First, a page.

Plants Repel Bacteria's Assaults by Spying on Their Chatter

Researchers discover an impressive ability never seen in plants before.

By Veronique Greenwood|Tuesday, April 17, 2012
rice
rice
Some rice plants have evolved a leg up on their microbial adversaries by breaking the chemical code bacteria use to communicate.
iStockphoto

Bacteria are quite the talkers. Lying low inside their hosts, they scheme up attacks through coded biochemical messages that are largely imperceptible to the immune systems of plants and animals. But in December researchers published the first evidence that some plants have broken the code, allowing them to listen in on chatter and thwart infection.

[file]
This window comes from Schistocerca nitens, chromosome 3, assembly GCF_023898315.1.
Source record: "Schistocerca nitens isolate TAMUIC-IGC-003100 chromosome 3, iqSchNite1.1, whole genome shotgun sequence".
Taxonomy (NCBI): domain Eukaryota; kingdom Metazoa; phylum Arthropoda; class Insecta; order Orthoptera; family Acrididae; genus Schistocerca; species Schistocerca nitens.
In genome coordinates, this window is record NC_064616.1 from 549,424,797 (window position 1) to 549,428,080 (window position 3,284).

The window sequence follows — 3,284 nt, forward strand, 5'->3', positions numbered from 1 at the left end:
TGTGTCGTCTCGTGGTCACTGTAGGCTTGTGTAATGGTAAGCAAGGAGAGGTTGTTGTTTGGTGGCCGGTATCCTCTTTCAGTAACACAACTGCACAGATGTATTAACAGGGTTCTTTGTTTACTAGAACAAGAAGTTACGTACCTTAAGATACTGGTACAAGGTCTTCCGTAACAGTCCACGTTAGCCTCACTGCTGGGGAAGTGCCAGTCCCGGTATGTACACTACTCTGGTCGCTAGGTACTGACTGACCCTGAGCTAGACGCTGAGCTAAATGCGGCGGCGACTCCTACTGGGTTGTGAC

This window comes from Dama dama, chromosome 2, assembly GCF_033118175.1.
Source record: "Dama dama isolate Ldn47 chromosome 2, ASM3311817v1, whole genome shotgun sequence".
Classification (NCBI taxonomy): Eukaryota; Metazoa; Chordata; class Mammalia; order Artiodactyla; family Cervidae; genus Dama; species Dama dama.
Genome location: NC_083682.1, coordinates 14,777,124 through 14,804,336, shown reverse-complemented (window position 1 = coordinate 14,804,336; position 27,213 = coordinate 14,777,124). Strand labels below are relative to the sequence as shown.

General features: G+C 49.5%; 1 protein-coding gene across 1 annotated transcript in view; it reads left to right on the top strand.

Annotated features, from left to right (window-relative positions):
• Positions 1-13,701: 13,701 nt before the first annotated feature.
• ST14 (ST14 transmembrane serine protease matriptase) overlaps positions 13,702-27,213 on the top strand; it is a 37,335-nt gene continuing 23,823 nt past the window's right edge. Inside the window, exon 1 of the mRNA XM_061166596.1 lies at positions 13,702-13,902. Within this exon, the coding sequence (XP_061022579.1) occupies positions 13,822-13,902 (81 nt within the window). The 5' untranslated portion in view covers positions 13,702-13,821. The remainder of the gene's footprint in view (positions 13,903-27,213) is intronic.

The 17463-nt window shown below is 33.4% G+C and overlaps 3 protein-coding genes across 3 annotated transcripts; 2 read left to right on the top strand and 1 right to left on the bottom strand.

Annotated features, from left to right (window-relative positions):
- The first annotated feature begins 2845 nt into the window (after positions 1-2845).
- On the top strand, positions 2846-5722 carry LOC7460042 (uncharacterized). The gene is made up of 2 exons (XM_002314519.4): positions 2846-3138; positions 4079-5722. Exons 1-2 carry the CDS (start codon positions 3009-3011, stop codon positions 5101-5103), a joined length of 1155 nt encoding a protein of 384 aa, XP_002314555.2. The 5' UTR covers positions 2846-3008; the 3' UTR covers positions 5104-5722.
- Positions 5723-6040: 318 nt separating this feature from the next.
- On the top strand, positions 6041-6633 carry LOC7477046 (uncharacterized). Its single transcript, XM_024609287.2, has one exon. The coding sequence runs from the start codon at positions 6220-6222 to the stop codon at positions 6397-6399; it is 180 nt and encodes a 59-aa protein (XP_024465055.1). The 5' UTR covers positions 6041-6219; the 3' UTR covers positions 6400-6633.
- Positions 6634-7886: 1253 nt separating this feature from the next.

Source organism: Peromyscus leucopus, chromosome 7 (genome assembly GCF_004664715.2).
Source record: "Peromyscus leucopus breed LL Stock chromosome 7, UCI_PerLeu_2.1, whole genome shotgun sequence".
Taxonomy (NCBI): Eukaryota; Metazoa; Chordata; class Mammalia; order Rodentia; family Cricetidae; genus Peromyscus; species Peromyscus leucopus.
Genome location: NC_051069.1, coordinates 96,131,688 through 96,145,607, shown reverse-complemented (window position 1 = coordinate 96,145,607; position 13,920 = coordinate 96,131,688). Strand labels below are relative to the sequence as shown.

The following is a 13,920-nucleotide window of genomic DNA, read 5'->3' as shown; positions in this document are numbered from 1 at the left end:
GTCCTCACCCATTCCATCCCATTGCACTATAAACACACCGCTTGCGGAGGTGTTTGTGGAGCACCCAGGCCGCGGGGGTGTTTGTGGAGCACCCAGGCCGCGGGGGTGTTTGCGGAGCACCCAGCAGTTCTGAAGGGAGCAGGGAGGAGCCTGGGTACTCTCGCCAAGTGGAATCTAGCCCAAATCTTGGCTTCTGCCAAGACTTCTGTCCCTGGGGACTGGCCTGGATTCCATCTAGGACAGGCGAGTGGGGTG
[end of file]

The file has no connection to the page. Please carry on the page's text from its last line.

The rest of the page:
Evidence for this reconnaissance emerged in 2009, when University of California, Davis, plant pathologist Pamela Ronald discovered a bacterial protein called Ax21 in some strains of rice. Whenever Ax21 was present, the plants flooded their tissues with antibacterial chemicals. The mere presence of an immunity-inducing protein like Ax21 was not that unusual—the immune systems of most organisms identify a microbial intruder through proteins protruding from its outer membrane. But last year Ronald discovered that Ax21 is not part of the bacterial cells themselves. Instead, it is a secreted chemical rallying cry. When Ax21 chatter reaches a certain level, the microbes pack into a thin layer called a biofilm that protects them from immune defenses and many antibiotics. These rice plants are the only known organisms able to intercept the messages and act before the bacteria can form their biological bunker.

Ronald’s discovery may spark similar finds. University of North Carolina plant immunologist Jeff Dangl says plants have many immune receptors with unknown functions: “There may be a vast listening apparatus just waiting to be discovered.”

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